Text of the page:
12 December 2016 – Vancouver, CA
by Stewart Webb
For some time many politicians and analysts have been theorizing of what is the next step for the Islamic State of Iraq and al-Sham (ISIS) or DAESH – the cyber component is explored in the new volume of Mackenzie Institute’s Security Matters.
For right-wing politicians, like President-elect Donald Trump, the vision is that a hoard of ISIS fighters will simply walk through borders security and pass any domestic intelligence. It is true that a some ISIS fighters have returned and some may attempt to return home. However, since the 1990s we have seen a wave of professional jihadist moving to the next theatre from Afghanistan to Bosnia, Chechnya, Philippines and then back to Afghanistan and Iraq. There has been a shift in ISIS strategy as they are recognising the oaths of smaller groups which they had not done before. For instance, one group in Mali, which is led by Abu Walid al Sahrawi (a former spokesman for Al-Mourabitoun), pledged allegiance more than seventeen months ago and now is finally being recognised. ISIS is attempting to diversify its branding.
Although many foreign fighters will migrate to another insurgency, there is still a domestic issue at hand and that is of the non-violent supporter. In this issue of the Mackenzie Institute’s Security Matters magazine, I present an argument that ISIS has created a technologically-savvy non-violent support community. This means that many ISIS supporters are already in Europe, North America and elsewhere, because they haven’t left nor have the means or wish to leave. Many of these individuals simply spread ISIS’ online propaganda and some actively take part in their online propaganda by sharing photos. As ISIS moves forward, however, their non-violent support community may adapt and offer a greater role.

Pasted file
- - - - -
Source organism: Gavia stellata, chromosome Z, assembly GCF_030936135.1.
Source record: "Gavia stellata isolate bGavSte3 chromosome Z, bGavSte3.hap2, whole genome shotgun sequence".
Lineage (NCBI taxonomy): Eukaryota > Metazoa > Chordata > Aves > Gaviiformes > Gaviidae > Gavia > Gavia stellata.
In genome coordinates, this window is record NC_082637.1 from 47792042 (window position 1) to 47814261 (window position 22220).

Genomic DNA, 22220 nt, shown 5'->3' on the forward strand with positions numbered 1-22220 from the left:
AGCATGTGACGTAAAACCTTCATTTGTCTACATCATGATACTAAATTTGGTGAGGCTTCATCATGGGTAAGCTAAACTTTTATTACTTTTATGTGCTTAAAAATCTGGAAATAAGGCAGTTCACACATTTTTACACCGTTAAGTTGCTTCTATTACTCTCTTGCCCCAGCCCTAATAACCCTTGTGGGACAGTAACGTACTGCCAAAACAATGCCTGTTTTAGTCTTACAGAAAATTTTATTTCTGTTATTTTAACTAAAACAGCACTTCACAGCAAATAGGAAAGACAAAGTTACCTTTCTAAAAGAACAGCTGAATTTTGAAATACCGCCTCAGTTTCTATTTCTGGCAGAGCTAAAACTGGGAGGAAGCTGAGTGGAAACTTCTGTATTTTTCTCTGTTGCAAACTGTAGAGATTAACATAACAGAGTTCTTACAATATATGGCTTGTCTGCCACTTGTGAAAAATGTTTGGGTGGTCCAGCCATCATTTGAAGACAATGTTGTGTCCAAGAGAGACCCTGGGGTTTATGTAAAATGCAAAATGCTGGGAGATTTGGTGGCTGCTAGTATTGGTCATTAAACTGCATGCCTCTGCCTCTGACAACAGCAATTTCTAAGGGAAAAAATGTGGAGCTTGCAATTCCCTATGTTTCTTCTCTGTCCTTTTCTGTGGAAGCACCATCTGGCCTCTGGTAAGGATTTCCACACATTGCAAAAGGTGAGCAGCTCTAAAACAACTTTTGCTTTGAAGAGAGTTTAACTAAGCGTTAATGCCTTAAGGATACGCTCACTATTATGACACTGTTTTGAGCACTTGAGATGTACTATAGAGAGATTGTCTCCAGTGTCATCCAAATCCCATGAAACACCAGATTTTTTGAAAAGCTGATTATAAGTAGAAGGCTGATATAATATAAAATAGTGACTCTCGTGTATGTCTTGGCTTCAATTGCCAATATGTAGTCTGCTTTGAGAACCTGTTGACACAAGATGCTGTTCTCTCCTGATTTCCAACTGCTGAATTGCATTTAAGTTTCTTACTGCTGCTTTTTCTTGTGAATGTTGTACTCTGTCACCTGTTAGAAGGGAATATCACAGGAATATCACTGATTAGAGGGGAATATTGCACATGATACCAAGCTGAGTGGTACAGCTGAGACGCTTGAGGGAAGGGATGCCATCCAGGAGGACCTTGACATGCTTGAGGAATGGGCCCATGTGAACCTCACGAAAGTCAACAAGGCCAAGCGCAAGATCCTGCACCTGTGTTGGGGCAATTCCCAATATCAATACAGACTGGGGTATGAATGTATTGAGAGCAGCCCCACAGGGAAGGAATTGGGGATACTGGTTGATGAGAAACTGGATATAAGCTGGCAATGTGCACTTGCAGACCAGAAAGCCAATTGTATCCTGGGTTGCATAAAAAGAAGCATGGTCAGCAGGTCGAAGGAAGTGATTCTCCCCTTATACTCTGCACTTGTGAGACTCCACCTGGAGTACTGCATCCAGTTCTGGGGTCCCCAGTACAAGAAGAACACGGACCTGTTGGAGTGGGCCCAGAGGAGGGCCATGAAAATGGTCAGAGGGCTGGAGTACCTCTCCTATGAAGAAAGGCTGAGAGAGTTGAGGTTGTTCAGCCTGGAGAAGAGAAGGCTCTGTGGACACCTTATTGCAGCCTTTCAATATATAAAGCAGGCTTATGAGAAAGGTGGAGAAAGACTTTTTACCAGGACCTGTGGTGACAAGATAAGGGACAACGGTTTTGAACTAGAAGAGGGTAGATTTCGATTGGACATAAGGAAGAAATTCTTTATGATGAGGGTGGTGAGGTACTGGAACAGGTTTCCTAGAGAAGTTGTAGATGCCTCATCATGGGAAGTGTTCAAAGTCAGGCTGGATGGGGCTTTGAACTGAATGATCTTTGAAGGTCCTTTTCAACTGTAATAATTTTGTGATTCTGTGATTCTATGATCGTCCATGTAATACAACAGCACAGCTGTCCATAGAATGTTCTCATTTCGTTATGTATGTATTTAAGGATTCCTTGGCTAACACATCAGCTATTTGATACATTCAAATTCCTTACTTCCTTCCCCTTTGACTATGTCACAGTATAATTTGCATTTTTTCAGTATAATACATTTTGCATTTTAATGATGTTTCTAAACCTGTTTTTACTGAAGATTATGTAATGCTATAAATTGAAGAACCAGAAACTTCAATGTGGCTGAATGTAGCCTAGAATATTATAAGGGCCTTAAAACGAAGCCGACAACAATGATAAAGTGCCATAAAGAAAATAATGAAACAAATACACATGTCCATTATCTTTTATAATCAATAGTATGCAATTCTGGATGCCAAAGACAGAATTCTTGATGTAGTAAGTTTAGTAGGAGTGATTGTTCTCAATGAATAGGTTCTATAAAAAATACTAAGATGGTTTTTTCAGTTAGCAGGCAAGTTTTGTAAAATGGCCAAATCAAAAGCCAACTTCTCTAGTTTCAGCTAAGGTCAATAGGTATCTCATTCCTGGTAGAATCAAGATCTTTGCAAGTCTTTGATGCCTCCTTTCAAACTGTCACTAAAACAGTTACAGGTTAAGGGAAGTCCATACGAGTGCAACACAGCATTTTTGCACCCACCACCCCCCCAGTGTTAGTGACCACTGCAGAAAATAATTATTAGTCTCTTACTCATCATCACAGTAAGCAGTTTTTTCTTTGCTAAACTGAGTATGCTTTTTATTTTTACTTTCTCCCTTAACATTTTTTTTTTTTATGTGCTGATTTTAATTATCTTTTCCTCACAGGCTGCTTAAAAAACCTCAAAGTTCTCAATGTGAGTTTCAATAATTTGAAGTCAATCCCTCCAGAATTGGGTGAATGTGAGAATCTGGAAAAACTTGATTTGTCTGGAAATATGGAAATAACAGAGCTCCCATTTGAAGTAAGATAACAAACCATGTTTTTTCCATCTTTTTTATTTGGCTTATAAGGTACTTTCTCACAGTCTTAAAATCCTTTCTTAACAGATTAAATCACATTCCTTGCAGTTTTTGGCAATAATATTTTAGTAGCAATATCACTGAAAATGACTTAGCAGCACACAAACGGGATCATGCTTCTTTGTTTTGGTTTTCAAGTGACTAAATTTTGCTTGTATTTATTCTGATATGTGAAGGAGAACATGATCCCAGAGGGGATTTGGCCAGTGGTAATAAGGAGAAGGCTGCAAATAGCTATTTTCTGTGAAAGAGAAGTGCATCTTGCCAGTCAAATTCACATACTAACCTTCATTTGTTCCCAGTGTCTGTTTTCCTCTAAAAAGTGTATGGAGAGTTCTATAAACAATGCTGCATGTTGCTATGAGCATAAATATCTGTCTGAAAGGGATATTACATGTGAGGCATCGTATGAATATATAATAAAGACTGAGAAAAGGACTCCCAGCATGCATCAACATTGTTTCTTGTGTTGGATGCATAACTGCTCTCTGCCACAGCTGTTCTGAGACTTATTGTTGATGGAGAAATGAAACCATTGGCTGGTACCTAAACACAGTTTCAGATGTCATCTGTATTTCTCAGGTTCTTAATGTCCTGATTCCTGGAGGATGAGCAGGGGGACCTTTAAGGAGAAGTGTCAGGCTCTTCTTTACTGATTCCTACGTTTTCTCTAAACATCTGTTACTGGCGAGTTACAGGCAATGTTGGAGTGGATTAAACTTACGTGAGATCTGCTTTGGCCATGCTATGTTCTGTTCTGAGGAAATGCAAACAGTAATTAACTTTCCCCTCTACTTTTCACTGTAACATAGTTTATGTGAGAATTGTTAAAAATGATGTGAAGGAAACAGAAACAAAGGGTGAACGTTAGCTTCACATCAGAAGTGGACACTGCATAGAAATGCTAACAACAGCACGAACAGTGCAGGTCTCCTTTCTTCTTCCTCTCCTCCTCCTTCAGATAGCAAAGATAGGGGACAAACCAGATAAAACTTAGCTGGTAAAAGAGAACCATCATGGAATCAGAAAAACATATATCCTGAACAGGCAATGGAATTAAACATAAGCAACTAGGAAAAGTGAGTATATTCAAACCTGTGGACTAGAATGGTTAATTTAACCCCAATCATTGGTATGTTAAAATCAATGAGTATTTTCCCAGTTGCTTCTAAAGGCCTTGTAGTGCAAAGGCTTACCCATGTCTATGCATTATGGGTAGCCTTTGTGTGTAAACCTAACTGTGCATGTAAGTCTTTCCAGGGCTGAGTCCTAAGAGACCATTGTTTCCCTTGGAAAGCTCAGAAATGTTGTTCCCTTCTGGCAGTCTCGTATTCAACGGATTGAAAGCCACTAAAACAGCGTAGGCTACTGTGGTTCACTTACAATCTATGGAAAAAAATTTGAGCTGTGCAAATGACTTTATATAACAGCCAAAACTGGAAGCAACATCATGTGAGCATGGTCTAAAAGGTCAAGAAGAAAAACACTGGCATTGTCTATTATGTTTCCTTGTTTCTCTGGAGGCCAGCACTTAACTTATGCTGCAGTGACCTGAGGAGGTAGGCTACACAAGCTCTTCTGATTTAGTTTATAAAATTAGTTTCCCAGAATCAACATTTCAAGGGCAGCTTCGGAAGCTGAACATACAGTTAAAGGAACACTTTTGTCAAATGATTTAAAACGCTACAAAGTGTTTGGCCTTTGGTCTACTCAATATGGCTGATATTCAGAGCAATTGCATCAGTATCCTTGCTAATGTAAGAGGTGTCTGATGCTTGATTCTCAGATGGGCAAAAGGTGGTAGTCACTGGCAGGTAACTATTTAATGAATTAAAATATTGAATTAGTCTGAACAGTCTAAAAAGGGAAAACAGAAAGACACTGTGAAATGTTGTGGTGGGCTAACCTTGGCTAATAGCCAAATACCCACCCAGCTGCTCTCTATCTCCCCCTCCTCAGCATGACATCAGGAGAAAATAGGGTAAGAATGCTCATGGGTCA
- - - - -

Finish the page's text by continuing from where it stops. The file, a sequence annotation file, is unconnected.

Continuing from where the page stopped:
There has been some discussion that ISIS propaganda videos and photos are on the decline and therefore ISIS itself is on the decline. However only a shift in media strategy is needed for ISIS to maintain a global social media presence again. ISIS can learn another lesson from the Pakistani group Lashkar-e-Taiba and outsource its propaganda creation endeavours over the internet. Only raw video and footage is required and can be disseminated over the dark web for crowd-sourced production.
The fight for ISIS is long from over. A hoard of ISIS fighters will not descend on our borders when the territory in Iraq and Syria is reclaimed, but there is a significant domestic non-violent threat that will need to be address.
Feature Photo: French police office in Nice 14 July 2016 – Wikimedia Commons, 2016
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